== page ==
Ready to know more about San Diego?


Caring for Nurses in Times of Crisis

To support its nurses during the pandemic, Sharp launched “Stress First Aid.” The program is designed to help prevent the long-term, harmful effects of stress and provide resources for self-care.


As new surges of COVID-19 patients slammed hospitals and clinics across San Diego County last winter, nurses throughout Sharp HealthCare continued to be hailed as heroes. However, it became clear that these heroes were also hurting.

“Our teams had been under nonstop stress for almost a year and there wasn’t an end in sight,” says Alisha Carpenter, PhD, director of clinical programming at Sharp Mesa Vista Hospital. “It was getting harder for front-line workers to mask their fear, fatigue and frustration.”

In response, Dr. Carpenter and her Sharp Mesa Vista colleagues joined Sharp leaders in launching “Stress First Aid” to help protect Sharp’s team members from the long-term, harmful effects of stress.

Stress First Aid (SFA) is a collection of evidence-based resources designed to promote self-care, especially to those in high-risk, high stress occupations such as nursing.

At Sharp, the goals of SFA are to decrease stress and its effects; reduce the stigma often associated with mental health challenges; create a common language for nurses and other care providers to address stress; and recognize the relationship between their own well-being and that of their colleagues, patients and community.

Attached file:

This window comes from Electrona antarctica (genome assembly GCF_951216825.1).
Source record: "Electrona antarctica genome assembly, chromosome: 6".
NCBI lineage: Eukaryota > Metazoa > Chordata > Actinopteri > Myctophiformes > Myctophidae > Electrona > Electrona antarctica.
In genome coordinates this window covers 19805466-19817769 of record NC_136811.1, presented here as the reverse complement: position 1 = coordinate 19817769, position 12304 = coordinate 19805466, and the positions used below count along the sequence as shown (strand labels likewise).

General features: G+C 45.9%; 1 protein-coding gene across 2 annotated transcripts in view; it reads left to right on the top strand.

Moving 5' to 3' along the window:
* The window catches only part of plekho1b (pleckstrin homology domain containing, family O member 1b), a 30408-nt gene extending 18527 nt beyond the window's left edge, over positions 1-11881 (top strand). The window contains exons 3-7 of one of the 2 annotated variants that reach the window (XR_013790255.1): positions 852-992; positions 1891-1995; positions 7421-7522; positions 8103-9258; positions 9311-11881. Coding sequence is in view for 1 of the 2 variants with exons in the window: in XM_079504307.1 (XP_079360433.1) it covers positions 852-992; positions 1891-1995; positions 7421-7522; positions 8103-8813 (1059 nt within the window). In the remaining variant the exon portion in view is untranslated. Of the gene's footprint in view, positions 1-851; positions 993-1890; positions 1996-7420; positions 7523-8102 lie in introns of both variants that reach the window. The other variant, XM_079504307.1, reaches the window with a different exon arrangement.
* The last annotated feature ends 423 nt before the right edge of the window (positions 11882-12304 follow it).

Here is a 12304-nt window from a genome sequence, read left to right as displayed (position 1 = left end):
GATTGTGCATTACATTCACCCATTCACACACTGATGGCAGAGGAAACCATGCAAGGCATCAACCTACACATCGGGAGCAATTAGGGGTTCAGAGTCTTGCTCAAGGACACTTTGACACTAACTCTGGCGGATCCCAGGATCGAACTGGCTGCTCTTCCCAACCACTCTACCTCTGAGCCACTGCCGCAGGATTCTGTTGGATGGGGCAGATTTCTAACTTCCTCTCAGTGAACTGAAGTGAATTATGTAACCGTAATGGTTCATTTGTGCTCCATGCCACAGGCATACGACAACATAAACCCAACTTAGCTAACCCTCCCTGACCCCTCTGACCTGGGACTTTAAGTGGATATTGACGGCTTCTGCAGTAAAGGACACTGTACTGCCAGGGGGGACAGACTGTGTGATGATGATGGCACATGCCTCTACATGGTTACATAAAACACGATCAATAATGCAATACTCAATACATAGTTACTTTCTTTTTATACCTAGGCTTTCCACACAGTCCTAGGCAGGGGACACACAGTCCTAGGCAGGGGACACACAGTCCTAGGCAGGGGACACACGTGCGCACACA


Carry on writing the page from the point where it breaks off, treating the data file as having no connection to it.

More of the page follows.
Sharp’s SFA efforts were so successful they recently gained the attention of U.S. Surgeon General Dr. Vivek Murthy. Dr. Carpenter and Fadi Nicolas, MD, chief medical officer of Behavioral Health Services at Sharp, were asked to share the ways the program has improved the mental health of Sharp caregivers.

This includes online support groups centered on grief, loss, anger, depression and compassion fatigue; an internal webpage dedicated to mental health resources; and a hospital-based Sharp therapist who connects directly with the nurses.

“Our expert is there, right alongside the front-line workers, helping them process losses, upsets and stresses as they occur,” said Dara Schwartz, PsyD, clinical program developer at Sharp Mesa Vista Hospital. “It’s a wonderful example of how our teams can support one another.”

Learn more here.



Share this post

Contact Us

1230 Columbia Street, Suite 800,

San Diego, CA